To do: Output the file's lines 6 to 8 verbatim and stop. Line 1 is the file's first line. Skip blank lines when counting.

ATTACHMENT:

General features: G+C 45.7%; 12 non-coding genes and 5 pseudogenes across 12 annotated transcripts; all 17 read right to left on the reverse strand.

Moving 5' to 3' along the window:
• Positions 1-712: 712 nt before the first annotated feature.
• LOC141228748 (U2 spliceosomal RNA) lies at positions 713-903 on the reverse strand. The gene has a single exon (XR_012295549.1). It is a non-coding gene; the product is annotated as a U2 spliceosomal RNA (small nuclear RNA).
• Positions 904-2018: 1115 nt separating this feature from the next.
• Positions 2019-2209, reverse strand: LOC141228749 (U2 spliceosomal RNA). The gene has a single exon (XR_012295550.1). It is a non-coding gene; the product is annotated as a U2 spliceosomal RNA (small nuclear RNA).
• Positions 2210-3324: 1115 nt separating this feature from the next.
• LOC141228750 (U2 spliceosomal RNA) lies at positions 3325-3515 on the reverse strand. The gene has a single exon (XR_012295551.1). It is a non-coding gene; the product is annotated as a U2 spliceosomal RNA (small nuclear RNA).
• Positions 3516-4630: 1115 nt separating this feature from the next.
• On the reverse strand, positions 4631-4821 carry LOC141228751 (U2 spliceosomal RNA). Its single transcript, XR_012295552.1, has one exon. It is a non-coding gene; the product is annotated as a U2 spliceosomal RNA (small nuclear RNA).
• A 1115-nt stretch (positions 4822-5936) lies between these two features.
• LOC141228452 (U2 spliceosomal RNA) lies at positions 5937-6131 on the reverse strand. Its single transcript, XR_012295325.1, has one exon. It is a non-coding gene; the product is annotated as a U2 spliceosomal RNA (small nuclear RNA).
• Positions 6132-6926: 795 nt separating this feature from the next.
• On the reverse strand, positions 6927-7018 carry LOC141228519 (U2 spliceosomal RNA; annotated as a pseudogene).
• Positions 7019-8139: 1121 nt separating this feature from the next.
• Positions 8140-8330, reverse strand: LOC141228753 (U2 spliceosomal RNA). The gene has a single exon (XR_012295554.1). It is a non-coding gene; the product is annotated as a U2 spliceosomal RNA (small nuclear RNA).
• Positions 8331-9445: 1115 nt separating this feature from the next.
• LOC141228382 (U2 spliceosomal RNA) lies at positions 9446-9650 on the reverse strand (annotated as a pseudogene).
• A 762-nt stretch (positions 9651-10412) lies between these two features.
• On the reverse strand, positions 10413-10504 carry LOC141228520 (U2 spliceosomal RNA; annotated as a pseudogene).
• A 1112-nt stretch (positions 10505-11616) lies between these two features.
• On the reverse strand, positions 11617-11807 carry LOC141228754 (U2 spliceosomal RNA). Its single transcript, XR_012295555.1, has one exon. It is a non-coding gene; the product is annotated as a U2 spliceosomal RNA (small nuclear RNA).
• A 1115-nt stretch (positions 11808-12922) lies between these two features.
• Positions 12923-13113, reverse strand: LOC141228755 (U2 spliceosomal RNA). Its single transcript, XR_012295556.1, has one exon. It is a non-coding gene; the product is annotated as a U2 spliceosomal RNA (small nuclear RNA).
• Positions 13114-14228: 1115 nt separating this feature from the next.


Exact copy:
• Positions 2019-2209, reverse strand: LOC141228749 (U2 spliceosomal RNA). The gene has a single exon (XR_012295550.1). It is a non-coding gene; the product is annotated as a U2 spliceosomal RNA (small nuclear RNA).
• Positions 2210-3324: 1115 nt separating this feature from the next.
• LOC141228750 (U2 spliceosomal RNA) lies at positions 3325-3515 on the reverse strand. The gene has a single exon (XR_012295551.1). It is a non-coding gene; the product is annotated as a U2 spliceosomal RNA (small nuclear RNA).